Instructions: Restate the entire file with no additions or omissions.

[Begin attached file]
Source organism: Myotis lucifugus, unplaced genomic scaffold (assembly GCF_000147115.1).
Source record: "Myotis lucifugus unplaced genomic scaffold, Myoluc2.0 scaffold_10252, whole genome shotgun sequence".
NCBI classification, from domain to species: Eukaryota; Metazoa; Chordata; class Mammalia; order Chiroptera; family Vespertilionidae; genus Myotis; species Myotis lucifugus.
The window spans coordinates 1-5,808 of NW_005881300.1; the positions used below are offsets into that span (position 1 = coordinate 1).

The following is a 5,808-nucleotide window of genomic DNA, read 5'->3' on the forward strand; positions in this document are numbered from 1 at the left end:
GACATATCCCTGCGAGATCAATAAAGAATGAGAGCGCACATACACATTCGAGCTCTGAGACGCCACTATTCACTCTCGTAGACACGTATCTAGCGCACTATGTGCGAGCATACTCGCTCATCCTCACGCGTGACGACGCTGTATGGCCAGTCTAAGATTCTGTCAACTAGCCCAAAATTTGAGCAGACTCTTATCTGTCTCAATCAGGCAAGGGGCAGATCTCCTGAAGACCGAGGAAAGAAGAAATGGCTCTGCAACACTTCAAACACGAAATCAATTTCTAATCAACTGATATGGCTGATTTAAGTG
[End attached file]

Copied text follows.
Source organism: Myotis lucifugus, unplaced genomic scaffold (assembly GCF_000147115.1).
Source record: "Myotis lucifugus unplaced genomic scaffold, Myoluc2.0 scaffold_10252, whole genome shotgun sequence".
NCBI classification, from domain to species: Eukaryota; Metazoa; Chordata; class Mammalia; order Chiroptera; family Vespertilionidae; genus Myotis; species Myotis lucifugus.
The window spans coordinates 1-5,808 of NW_005881300.1; the positions used below are offsets into that span (position 1 = coordinate 1).

The following is a 5,808-nucleotide window of genomic DNA, read 5'->3' on the forward strand; positions in this document are numbered from 1 at the left end:
GACATATCCCTGCGAGATCAATAAAGAATGAGAGCGCACATACACATTCGAGCTCTGAGACGCCACTATTCACTCTCGTAGACACGTATCTAGCGCACTATGTGCGAGCATACTCGCTCATCCTCACGCGTGACGACGCTGTATGGCCAGTCTAAGATTCTGTCAACTAGCCCAAAATTTGAGCAGACTCTTATCTGTCTCAATCAGGCAAGGGGCAGATCTCCTGAAGACCGAGGAAAGAAGAAATGGCTCTGCAACACTTCAAACACGAAATCAATTTCTAATCAACTGATATGGCTGATTTAAGTG